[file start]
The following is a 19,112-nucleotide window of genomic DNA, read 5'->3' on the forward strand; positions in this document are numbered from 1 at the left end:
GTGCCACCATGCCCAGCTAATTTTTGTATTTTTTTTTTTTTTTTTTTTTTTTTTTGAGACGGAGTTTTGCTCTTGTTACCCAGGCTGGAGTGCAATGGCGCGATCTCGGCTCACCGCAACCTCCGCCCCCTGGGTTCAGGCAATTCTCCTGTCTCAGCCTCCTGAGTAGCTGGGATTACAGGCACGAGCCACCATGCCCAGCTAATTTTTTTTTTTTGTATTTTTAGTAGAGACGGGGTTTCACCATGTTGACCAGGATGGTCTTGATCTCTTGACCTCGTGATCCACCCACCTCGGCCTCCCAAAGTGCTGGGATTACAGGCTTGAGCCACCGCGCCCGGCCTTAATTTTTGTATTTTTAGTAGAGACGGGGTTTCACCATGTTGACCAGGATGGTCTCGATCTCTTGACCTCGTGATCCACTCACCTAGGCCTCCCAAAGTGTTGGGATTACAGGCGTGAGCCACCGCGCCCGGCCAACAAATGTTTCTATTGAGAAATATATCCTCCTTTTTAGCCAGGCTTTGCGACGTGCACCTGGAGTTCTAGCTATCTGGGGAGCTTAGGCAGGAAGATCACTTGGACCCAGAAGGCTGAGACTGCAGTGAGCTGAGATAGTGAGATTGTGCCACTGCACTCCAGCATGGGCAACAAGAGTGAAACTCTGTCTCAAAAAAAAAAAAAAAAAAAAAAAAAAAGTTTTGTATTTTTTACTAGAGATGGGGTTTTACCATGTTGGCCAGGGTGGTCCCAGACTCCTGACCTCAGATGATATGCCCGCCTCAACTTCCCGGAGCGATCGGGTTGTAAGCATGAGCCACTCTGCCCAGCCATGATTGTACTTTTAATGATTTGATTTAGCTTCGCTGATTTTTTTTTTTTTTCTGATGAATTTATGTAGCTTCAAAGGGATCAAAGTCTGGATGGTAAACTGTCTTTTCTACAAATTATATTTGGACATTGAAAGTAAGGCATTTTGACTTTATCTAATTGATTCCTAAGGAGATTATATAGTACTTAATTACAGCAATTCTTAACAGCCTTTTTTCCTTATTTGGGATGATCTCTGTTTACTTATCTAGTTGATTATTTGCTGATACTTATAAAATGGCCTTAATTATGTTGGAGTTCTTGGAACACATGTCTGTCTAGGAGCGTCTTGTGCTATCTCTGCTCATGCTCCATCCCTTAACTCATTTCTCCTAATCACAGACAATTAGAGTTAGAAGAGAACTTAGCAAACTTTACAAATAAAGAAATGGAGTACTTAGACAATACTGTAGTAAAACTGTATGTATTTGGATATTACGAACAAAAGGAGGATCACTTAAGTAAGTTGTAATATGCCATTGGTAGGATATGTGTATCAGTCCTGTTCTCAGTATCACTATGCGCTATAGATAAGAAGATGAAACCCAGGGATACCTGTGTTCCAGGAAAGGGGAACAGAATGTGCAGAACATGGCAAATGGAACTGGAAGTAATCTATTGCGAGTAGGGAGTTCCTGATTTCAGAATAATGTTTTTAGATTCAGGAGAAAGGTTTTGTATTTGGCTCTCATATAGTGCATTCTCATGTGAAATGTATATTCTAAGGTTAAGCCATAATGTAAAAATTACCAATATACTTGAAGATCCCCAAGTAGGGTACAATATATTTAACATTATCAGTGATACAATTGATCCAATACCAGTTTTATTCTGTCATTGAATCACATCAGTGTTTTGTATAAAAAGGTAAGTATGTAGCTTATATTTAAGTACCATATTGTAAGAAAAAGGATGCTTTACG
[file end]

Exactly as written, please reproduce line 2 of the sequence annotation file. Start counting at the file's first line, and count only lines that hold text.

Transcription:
GTGCCACCATGCCCAGCTAATTTTTGTATTTTTTTTTTTTTTTTTTTTTTTTTTTGAGACGGAGTTTTGCTCTTGTTACCCAGGCTGGAGTGCAATGGCGCGATCTCGGCTCACCGCAACCTCCGCCCCCTGGGTTCAGGCAATTCTCCTGTCTCAGCCTCCTGAGTAGCTGGGATTACAGGCACGAGCCACCATGCCCAGCTAATTTTTTTTTTTTGTATTTTTAGTAGAGACGGGGTTTCACCATGTTGACCAGGATGGTCTTGATCTCTTGACCTCGTGATCCACCCACCTCGGCCTCCCAAAGTGCTGGGATTACAGGCTTGAGCCACCGCGCCCGGCCTTAATTTTTGTATTTTTAGTAGAGACGGGGTTTCACCATGTTGACCAGGATGGTCTCGATCTCTTGACCTCGTGATCCACTCACCTAGGCCTCCCAAAGTGTTGGGATTACAGGCGTGAGCCACCGCGCCCGGCCAACAAATGTTTCTATTGAGAAATATATCCTCCTTTTTAGCCAGGCTTTGCGACGTGCACCTGGAGTTCTAGCTATCTGGGGAGCTTAGGCAGGAAGATCACTTGGACCCAGAAGGCTGAGACTGCAGTGAGCTGAGATAGTGAGATTGTGCCACTGCACTCCAGCATGGGCAACAAGAGTGAAACTCTGTCTCAAAAAAAAAAAAAAAAAAAAAAAAAAAGTTTTGTATTTTTTACTAGAGATGGGGTTTTACCATGTTGGCCAGGGTGGTCCCAGACTCCTGACCTCAGATGATATGCCCGCCTCAACTTCCCGGAGCGATCGGGTTGTAAGCATGAGCCACTCTGCCCAGCCATGATTGTACTTTTAATGATTTGATTTAGCTTCGCTGATTTTTTTTTTTTTTCTGATGAATTTATGTAGCTTCAAAGGGATCAAAGTCTGGATGGTAAACTGTCTTTTCTACAAATTATATTTGGACATTGAAAGTAAGGCATTTTGACTTTATCTAATTGATTCCTAAGGAGATTATATAGTACTTAATTACAGCAATTCTTAACAGCCTTTTTTCCTTATTTGGGATGATCTCTGTTTACTTATCTAGTTGATTATTTGCTGATACTTATAAAATGGCCTTAATTATGTTGGAGTTCTTGGAACACATGTCTGTCTAGGAGCGTCTTGTGCTATCTCTGCTCATGCTCCATCCCTTAACTCATTTCTCCTAATCACAGACAATTAGAGTTAGAAGAGAACTTAGCAAACTTTACAAATAAAGAAATGGAGTACTTAGACAATACTGTAGTAAAACTGTATGTATTTGGATATTACGAACAAAAGGAGGATCACTTAAGTAAGTTGTAATATGCCATTGGTAGGATATGTGTATCAGTCCTGTTCTCAGTATCACTATGCGCTATAGATAAGAAGATGAAACCCAGGGATACCTGTGTTCCAGGAAAGGGGAACAGAATGTGCAGAACATGGCAAATGGAACTGGAAGTAATCTATTGCGAGTAGGGAGTTCCTGATTTCAGAATAATGTTTTTAGATTCAGGAGAAAGGTTTTGTATTTGGCTCTCATATAGTGCATTCTCATGTGAAATGTATATTCTAAGGTTAAGCCATAATGTAAAAATTACCAATATACTTGAAGATCCCCAAGTAGGGTACAATATATTTAACATTATCAGTGATACAATTGATCCAATACCAGTTTTATTCTGTCATTGAATCACATCAGTGTTTTGTATAAAAAGGTAAGTATGTAGCTTATATTTAAGTACCATATTGTAAGAAAAAGGATGCTTTACG